• Building and wiring of switch cabinets
  • Build up basic training with a part exam at the end of the 2nd year of training
  • Commissioning of conventional cylindrical grinding machines
  • Priority training in various fields
  • Apprenticeship examination in the selected area

Courses during the teaching

  • Soldering
  • Programming SPS (programmable logic controller)
  • Basic course on grinding

Source: https://www.berufsbildung.studer.com/de/lehrberufe/automatikmonteurin-efz.html

The skill needs implied by the abovementioned drivers stress the importance of upskilling assemblers already in employment, to keep them informed of technological changes and improve their and their employers’ productivity [12]. As many employees will be working on a greater variety of tasks, especially in manufacturing, (re)training would preferably include a broader set of skills than the only job-specific ones. Employers will also benefit by developing and supporting positive organisational culture towards change, to facilitate the adoption of new processes, and the respective adjustment of tasks and skills [13].

Adult learning and training opportunities can ensure that workers, especially those with low-level qualifications, remain marketable. This is particularly relevant with regard to soft skills: given the practice of working across different sectors, and the prospect of specialisation in more niche and customised products, assemblers are needed who are more team-oriented and more communicative, both in oral and written communication [14].

References

[1] Defined as ISCO 08 group 82 Assemblers. ILO, (2012), International Standard Classification of Occupations ISCO-08. More information on the occupation can be found here.

[2] All figures from 2016 Cedefop forecast except where stated.

[3] Value chains are being restructured across sectors, due to numerous reasons: globalisation can be identified as the most important one: value chains are becoming more global, which affects how companies are structured, who are their partners and suppliers; the liberalisation of international trade and the continuous developments in ICT are also one of the drivers that allow companies to ‘re-think what activities will be organised where and under which organisational configurations’ (Ramioul, M 2007, Global Restructuring of Value Chains and the Effects on the Employment, Technikfolgenabschätzung – Theorie und Praxis Nr. 2, 16. Jg.); changing consumer demands, for example, towards using environmentally responsible production processes and resources also affect how products are developed as well as the organisational structure (for example, see developments in the steel industry).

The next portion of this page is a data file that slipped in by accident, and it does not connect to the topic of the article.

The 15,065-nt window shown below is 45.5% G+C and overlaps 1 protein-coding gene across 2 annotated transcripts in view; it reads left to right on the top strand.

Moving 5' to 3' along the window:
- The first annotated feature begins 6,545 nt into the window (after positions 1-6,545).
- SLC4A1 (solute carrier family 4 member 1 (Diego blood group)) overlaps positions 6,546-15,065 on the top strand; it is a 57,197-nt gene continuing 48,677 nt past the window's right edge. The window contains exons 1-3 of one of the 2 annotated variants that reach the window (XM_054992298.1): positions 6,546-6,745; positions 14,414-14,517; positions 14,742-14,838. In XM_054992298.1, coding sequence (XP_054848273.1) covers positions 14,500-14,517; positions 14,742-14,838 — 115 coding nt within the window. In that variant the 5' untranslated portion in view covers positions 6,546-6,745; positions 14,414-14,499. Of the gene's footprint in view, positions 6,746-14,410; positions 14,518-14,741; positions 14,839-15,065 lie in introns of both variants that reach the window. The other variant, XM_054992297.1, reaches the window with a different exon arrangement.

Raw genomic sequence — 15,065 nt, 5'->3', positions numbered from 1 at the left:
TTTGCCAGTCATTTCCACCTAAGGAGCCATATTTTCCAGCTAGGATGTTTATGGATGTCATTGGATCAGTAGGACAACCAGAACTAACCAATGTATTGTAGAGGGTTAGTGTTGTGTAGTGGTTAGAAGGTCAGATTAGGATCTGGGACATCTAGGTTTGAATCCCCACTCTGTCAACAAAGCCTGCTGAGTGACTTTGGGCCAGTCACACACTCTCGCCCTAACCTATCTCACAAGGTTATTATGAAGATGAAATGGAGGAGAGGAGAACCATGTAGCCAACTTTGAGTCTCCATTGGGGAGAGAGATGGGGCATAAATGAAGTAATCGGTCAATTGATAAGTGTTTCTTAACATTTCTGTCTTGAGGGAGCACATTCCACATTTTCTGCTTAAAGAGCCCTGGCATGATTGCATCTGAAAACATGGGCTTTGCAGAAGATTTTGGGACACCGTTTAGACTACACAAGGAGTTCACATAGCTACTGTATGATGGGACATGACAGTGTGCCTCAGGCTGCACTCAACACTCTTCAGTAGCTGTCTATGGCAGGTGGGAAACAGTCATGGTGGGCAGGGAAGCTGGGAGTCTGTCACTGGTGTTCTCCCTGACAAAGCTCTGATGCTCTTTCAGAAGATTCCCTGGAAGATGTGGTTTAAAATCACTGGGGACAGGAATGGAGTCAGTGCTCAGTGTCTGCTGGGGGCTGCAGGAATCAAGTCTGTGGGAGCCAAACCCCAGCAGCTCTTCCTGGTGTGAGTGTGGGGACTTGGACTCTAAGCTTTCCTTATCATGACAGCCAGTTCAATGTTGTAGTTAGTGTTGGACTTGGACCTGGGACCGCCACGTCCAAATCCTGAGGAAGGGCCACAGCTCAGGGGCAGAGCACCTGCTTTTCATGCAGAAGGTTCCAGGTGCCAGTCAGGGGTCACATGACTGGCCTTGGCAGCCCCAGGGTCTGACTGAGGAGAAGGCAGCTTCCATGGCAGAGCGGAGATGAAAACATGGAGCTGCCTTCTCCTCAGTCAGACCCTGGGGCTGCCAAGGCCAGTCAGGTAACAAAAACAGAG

[4] European Commission, (2012), Ecodesign Your Future – How eco-design can help the environment by making products smarter

[5] Mohr, S., Somers, K., Swartz, S. & Vanthournout, H. (2012), in McKinsey&Company (ed), Manufacturing resource productivity.

[6] European Vocational Training Association, (2009), Future Skills and Training Needs: a prospect

[7] ‘Industrial-robot supplier ABB is launching a two-armed robot called YuMi that is specifically designed to assemble products (such as consumer electronics) alongside humans. Two padded arms and computer vision allow for safe interaction and parts recognition. ‘Boston Consulting Group, Industry 4.0 The future productivity and growth in manufacturing industries, viewed 20 July 2016.

[8] Proskills UK, (2012), The sector skills assessment 2010 for the process and manufacturing sector and McKinsey Global Institute 2012, Manufacturing the future: the next era of global growth and innovation

[9] UKCES, (2012), Manufacturing: Sector Skills Assessment

[11] Worldskills, (2015), Worldskills standard specification – Skill 16 Electronics

[12] UK Government Department for Business, Innovation and Skills, (2010), Growth Review Framework for Advanced Manufacturing

[14] Accenture, (2013), Skills and Employment Trends Survey: Perspectives on Training